BOB KATTER: I think because she's had the publicity and she's been a martyr for that cause, that that is going to stand her in very good stead and it will mostly certain help all of those third-force parties, ironically enough, even people like the Greens that would violently disagree with her on so many other issues, but those other issues are peripheral issues. The mainstream issues - I mean, when Graeme says economic issues, well, I mean most the people I know and mix with wouldn't say economic issue, they'd say "I want a job, I want to know that I've got a job to go to next week, I want to know that I've got a business next week, I want to know that I've got a farm next week" and there's nobody in this country that can say "I've got security" with any of those things. And that's when he says economic issues, that's how it translates to me, and I think he's right in saying that.
JENNY BROCKIE: Graeme, I wonder whether issues like security and border protection will play as well this time around as they did last time around in the federal election. We've already heard talk last week in relation to the asylum seekers off Melville Is land, that commentators are saying this doesn't have the bite that it had before with the 'Tampa'. Do you think there's a danger with the Coalition in running too hard on security at the expense of maybe things like health and education which Labor will pick up on?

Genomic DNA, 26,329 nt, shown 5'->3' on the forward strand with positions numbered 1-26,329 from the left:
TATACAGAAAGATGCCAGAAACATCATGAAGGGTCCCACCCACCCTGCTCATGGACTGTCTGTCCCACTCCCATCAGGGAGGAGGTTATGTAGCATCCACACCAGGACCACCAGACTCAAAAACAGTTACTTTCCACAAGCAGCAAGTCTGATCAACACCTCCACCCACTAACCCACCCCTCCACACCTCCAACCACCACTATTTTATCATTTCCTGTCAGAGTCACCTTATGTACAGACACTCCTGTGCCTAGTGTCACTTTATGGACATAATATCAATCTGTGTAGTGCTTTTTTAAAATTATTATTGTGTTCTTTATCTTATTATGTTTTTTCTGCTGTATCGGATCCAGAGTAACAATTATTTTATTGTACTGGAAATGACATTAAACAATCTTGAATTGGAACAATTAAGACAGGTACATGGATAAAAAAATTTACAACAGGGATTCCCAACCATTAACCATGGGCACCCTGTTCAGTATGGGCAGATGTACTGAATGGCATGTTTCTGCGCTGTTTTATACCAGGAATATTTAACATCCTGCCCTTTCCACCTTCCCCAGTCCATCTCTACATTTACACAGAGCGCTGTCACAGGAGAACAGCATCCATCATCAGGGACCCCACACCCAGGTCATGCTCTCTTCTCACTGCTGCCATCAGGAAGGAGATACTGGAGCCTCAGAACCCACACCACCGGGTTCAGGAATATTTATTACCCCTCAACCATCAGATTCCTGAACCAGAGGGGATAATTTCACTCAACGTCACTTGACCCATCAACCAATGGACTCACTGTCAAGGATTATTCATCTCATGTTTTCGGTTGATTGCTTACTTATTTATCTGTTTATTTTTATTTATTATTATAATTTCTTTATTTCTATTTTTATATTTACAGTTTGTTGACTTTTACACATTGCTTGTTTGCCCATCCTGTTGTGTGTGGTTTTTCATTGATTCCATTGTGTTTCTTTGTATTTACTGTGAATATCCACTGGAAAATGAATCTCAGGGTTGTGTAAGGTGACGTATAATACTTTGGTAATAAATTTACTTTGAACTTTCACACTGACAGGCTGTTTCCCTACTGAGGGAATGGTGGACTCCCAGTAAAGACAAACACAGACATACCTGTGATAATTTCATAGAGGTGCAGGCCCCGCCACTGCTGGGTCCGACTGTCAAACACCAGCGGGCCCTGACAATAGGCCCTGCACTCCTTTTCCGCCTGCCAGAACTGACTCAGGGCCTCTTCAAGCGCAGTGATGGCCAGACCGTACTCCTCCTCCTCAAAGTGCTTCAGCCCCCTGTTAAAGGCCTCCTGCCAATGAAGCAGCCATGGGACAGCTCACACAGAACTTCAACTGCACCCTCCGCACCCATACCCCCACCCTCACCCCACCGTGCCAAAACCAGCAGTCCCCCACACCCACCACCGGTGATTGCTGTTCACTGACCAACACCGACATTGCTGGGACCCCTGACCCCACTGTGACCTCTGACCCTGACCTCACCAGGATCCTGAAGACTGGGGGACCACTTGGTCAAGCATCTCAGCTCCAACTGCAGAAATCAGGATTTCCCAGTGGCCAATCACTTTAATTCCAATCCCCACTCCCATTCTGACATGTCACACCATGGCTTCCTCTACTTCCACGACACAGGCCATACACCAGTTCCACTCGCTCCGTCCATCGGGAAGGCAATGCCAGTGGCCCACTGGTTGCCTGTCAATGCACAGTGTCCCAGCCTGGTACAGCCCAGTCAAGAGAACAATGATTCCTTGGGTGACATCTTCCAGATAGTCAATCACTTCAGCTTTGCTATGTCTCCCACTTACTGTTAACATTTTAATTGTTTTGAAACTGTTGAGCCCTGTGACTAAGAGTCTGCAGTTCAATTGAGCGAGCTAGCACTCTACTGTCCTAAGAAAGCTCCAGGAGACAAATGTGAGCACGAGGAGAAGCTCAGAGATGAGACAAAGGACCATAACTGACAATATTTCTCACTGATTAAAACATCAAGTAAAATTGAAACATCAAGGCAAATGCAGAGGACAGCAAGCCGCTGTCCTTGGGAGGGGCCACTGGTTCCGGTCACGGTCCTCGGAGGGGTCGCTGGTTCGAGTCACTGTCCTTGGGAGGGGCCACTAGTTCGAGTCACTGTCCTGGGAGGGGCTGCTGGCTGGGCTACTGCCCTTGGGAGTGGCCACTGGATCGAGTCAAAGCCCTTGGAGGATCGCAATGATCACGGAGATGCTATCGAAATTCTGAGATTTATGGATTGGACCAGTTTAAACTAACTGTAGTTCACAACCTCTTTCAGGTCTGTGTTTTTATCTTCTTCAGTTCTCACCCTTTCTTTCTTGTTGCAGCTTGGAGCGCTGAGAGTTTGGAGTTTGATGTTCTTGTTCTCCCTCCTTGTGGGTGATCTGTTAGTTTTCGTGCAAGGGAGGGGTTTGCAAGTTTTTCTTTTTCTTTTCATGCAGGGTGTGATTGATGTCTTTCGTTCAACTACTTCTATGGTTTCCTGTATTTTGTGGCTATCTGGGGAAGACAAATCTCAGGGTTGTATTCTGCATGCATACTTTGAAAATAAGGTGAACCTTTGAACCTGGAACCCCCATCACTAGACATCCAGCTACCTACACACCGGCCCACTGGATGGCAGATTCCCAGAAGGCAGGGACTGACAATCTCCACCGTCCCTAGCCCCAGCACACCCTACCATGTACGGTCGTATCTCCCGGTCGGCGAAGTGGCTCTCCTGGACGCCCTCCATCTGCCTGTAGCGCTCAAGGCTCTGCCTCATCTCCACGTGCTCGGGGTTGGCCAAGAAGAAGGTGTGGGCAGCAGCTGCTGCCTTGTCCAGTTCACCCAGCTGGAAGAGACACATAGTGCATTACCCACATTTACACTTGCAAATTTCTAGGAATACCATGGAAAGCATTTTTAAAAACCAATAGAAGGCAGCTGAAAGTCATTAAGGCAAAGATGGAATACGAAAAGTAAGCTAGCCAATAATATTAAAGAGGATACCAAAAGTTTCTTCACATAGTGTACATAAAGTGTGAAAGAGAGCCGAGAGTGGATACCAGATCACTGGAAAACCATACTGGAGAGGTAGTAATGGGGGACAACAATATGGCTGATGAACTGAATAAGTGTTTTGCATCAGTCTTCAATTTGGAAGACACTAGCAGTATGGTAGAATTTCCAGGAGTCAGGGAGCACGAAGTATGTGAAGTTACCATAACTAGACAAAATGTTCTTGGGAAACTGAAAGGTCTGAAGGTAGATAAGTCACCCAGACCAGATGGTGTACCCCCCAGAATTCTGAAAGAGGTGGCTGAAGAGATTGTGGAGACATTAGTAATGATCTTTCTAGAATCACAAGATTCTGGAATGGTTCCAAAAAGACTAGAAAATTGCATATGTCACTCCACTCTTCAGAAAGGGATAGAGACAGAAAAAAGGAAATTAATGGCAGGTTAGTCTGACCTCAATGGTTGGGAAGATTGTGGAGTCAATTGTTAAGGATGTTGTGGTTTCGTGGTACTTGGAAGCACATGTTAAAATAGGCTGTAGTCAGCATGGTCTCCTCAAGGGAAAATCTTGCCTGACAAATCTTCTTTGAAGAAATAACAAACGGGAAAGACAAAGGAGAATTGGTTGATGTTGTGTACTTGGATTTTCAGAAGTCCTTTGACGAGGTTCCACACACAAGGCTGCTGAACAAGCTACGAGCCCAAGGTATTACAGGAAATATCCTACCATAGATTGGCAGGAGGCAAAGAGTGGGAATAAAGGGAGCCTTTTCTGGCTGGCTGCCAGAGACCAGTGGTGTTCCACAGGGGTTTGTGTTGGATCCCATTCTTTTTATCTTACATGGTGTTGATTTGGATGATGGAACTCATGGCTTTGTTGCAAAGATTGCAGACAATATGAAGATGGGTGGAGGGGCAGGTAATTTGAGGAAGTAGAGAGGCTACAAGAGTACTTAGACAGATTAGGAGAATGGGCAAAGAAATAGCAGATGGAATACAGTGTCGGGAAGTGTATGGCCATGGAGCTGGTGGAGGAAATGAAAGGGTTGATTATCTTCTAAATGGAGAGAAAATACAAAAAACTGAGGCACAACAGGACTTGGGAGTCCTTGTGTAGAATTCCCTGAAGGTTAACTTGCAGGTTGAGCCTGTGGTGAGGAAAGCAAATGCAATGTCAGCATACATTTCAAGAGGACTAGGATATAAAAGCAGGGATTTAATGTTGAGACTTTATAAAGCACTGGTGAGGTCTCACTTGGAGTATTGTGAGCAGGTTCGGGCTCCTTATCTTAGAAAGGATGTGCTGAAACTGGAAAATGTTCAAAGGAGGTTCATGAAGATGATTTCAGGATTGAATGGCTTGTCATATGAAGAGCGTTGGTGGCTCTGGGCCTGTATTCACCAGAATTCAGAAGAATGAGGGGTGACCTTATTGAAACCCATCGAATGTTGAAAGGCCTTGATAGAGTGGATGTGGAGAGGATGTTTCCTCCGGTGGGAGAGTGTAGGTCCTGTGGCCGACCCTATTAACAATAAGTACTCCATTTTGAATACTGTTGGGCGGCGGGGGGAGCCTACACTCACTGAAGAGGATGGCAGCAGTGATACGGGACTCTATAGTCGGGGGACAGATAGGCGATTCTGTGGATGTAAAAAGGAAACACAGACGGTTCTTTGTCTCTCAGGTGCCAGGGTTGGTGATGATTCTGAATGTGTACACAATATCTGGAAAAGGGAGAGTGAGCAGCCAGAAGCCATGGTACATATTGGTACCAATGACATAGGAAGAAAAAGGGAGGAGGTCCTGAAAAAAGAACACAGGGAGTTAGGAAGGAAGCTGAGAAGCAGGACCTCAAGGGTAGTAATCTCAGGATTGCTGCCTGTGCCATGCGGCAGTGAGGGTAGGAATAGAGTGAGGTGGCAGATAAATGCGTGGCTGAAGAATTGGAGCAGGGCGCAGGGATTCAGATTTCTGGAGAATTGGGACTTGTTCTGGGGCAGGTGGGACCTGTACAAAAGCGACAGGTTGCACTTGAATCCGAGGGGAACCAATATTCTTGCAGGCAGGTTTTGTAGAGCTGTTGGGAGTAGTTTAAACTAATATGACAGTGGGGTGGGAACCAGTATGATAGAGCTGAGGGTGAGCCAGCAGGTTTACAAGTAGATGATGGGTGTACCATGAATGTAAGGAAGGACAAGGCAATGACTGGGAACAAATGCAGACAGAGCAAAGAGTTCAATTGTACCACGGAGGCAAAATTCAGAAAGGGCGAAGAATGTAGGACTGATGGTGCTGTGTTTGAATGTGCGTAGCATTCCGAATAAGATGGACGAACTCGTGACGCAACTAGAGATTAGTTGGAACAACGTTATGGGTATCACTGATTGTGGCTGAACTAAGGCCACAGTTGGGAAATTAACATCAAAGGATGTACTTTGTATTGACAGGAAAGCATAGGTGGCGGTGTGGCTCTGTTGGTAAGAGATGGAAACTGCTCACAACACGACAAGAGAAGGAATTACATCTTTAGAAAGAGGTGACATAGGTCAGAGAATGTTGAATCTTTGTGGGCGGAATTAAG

GRAEME MORRIS: Yeah, I don't think they will even try. But I think the difficulty will be that it is going to underlay an entire election year. And whether or not the Government does anything, there will be boats coming in and out there will be refugees trying to come in illegally. Those things are going to generate news irrespective of what the Government does. But I don't think the Government will be setting out to focus on that sort of stuff. But where it becomes awkward is the Labor Party, every time this happens, the Labor Party still has not got an approach. It sort of makes it up as it goes along.